We've all been told to cut down on the fat in our diet. But I only set myself up for failure with an all-or-nothing mentality. So this time, I tried the incremental approach. Instead of that Greek Pita or Big Combo, I brought a more healthy lunch from home for a week. And guess what? After skipping fast-food joints at lunchtime for a week or two, I discovered, surprisingly, the stuff just didn't have the same appeal. Plus, I saved a load of money! And with the additional confidence I gleaned by making one small change—packing my own healthy lunches—additional change toward healthier eating habits now seemed less daunting. I bet you'll discover that, too.

Fast from THE MEDIA

No, I'm not talking about abstaining from all television, newspapers, and magazines entirely for a week—or from renting and watching a family video that lifts your spirits and makes you laugh.

What I am suggesting is a fast from all the bad news floating out there. Pick up the latest magazine from the grocery-store newsstand and cover copy fairly shouts at you: "Will skin-eating bacteria endanger your family?" "E.coli is out to get you!" or "What silent symptoms are YOU ignoring?" Grim financial outlooks, children killing children, white-collar crime—it seems that in today's world, nobody's honest, nobody's to be trusted, and nobody's sure we're going to survive into the next century!

That's why it's important to keep a balanced view. Yes, real life is sometimes hard, scary, tragic. But it's also filled with hope, God's grace, and people who are loving, kind, and self-sacrificing. Life isn't all bad, dangerous, hazardous, brimming with imminent disease, disaster, or death—but on a steady diet of the daily paper or the evening news, you can often feel as though it is.

Several months ago, I decided to fast from the depressing stuff and concentrate on the upbeat. So instead of punching on CNN or Dateline, I sat down with my then thirteen-year-old daughter, Emily, to watch I Love Lucy reruns. It became a nightly ritual in our house. No matter how busy or tired I was, I made a point of sitting down on the sofa with Em to laugh until tears rolled down our faces at Lucy Ricardo's antics and Ricky's rolling eyes. After the show, the television went off. No ten o'clock news, no Nightline. And I never missed it.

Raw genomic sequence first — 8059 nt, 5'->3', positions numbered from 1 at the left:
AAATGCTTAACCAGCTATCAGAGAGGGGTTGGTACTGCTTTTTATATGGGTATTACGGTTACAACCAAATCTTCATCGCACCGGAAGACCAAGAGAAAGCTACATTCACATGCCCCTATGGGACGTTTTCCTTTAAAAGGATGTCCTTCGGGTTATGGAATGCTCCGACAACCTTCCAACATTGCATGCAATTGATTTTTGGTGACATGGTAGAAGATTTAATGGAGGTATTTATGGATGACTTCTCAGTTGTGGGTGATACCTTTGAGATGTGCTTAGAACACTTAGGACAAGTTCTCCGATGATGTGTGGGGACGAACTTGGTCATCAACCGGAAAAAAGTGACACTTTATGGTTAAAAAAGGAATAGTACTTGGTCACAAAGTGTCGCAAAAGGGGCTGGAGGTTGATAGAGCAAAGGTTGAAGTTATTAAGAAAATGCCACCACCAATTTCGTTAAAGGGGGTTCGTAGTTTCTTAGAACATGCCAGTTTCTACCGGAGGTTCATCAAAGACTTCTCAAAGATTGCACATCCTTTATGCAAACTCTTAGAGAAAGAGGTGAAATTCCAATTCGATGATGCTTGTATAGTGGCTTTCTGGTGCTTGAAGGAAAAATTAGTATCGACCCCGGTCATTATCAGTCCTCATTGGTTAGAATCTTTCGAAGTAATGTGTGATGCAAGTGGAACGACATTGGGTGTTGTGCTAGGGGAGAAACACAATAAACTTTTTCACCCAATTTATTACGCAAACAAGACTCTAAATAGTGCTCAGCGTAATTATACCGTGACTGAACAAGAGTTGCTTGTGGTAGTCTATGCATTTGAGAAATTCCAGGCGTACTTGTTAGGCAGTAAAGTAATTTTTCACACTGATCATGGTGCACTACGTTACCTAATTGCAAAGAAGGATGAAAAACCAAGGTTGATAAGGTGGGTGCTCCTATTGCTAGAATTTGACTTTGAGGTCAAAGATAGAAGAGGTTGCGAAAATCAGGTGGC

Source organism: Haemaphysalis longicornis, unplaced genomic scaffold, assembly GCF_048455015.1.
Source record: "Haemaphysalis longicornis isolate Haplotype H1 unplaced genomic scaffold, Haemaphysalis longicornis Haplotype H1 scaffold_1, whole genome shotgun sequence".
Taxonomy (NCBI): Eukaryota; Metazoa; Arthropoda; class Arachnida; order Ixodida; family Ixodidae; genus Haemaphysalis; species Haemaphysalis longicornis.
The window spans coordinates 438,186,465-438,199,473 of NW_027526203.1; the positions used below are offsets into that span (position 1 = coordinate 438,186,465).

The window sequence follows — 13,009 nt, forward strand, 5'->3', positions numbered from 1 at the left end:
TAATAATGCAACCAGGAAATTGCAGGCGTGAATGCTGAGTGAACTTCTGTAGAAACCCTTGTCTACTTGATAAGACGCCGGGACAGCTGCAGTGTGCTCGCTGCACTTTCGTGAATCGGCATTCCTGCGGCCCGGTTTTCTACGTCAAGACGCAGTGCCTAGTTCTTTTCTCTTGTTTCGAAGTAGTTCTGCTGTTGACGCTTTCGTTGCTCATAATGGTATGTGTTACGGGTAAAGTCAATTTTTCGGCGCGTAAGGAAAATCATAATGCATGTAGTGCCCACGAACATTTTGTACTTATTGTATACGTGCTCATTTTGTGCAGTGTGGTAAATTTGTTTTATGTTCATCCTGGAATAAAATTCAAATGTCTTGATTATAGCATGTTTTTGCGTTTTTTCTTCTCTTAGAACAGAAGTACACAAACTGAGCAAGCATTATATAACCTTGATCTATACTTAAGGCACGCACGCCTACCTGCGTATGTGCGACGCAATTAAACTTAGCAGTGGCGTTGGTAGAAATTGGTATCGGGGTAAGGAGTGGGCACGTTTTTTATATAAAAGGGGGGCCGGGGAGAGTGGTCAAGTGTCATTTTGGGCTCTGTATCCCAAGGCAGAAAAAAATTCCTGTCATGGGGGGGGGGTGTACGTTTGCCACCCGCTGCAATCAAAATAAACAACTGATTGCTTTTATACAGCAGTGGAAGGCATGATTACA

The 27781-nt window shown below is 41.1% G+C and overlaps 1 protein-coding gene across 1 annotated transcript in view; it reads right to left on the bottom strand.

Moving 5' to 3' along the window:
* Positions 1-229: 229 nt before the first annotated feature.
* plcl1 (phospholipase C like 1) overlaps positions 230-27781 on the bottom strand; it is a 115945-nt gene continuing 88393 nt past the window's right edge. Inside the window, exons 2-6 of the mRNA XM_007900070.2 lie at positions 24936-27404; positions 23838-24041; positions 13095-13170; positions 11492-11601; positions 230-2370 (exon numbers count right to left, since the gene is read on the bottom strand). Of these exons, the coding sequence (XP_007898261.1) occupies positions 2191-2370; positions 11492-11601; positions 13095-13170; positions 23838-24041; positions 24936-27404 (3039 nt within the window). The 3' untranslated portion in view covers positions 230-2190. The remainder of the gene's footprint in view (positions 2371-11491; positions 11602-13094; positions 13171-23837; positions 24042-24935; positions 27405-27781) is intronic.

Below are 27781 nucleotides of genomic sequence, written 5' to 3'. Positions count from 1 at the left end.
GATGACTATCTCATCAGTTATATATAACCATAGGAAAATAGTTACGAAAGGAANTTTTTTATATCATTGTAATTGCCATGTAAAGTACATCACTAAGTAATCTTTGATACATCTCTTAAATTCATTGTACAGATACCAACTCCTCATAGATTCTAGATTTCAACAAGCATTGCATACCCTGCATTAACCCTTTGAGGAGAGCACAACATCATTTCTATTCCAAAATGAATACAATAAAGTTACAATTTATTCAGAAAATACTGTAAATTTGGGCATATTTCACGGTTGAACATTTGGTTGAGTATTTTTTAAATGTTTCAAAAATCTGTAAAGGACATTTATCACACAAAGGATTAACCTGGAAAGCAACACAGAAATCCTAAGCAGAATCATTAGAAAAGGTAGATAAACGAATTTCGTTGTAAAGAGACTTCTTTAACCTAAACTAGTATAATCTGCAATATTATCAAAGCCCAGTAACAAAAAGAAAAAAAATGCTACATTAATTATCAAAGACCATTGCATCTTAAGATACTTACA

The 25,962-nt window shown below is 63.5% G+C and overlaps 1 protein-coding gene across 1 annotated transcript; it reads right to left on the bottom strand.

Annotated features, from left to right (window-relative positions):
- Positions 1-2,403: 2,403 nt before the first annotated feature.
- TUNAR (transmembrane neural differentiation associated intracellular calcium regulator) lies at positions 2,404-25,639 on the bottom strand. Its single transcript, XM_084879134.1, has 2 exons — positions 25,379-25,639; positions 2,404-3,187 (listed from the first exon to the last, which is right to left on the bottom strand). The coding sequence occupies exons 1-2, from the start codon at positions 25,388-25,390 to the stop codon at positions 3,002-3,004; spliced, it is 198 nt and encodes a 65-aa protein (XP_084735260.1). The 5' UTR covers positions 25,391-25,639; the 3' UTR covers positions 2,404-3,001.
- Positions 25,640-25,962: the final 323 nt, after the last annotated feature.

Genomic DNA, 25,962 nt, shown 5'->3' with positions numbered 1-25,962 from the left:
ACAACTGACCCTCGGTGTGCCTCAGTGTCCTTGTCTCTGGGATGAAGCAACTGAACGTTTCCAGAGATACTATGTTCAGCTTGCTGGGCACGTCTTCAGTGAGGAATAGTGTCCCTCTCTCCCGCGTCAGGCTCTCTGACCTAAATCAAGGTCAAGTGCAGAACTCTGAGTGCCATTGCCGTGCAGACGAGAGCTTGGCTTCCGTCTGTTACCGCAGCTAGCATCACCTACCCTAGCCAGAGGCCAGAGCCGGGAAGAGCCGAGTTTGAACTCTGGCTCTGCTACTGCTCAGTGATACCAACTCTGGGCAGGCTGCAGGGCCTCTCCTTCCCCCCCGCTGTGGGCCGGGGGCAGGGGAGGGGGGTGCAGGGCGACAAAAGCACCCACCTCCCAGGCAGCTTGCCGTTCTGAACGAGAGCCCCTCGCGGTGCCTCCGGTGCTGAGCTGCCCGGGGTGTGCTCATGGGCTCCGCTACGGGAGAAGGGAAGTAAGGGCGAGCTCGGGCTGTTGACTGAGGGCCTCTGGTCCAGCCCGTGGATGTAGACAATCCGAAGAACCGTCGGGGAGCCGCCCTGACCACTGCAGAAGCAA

The benefits were twofold. I spent precious time bonding with my teen by cultivating a joint interest and I ended my day with vigorous laughter and happy thoughts—instead of visions of trauma, disaster, and mayhem. I found that when I limited what I exposed myself to for just a week, I felt more joyful, less fearful.

This year, join me in taking a break from the doom-and-gloom for seven days—you'll start looking up!


I once read an article about a woman who decided to button her lip for a week and refrain from criticizing her husband when he forgot to take out the garbage or failed to call when he was coming home late. Would he notice the difference in her behavior—and would it make their marriage more loving? It did.

My biggest challenge isn't with my husband—it's with my teens. I can blurt out a barb about their dirty bathroom or make a sly dig at their "fashion statements"—and torpedo our relationship with my tongue. But stuffing my gripes, big and small, for a week, forced me to spend more time on my knees talking them over with the One who made me and my teens—and anyone else who occasionally bugged me. And the more time I spent with the Lord, the more petty those peeves became.

There's power in what you say—but also in what you don't say. Fast from criticism for a week; it will impact the way you relate to others.


I don't know about you, but when I'm in my car, I turn on the radio. When I'm home, a stereo's always pounding away up in one of my daughters' bedrooms, a telephone's ringing, a dog's barking, a television's blasting, and a hairdryer's blowing. And I'm usually cooking dinner with a Walkman on!

What would an "unplugged" life be like? And how does the noise I invite into my life, not to mention the unavoidable background drone of technology, traffic, and people, affect me? All those decibels, I decided, make me tense, tired, and crabby.

So I tried unplugging those earphones on my Walkman and turning off the car radio for a week. Talk about withdrawal! Yet as I took nature walks with my dog and listened to birdsongs instead of talk shows, or talked to my teens in the car instead of zoning out on "Dr. Laura," I found that fasting from the exterior noise that soundtracked my life calmed my spirit, readying me for God's still small voice. So—if only for a week—eliminate the excess noise you can control, and see what a difference it can make in your life.

Read more articles that highlight writing by Christian women at ChristianityToday.com/Women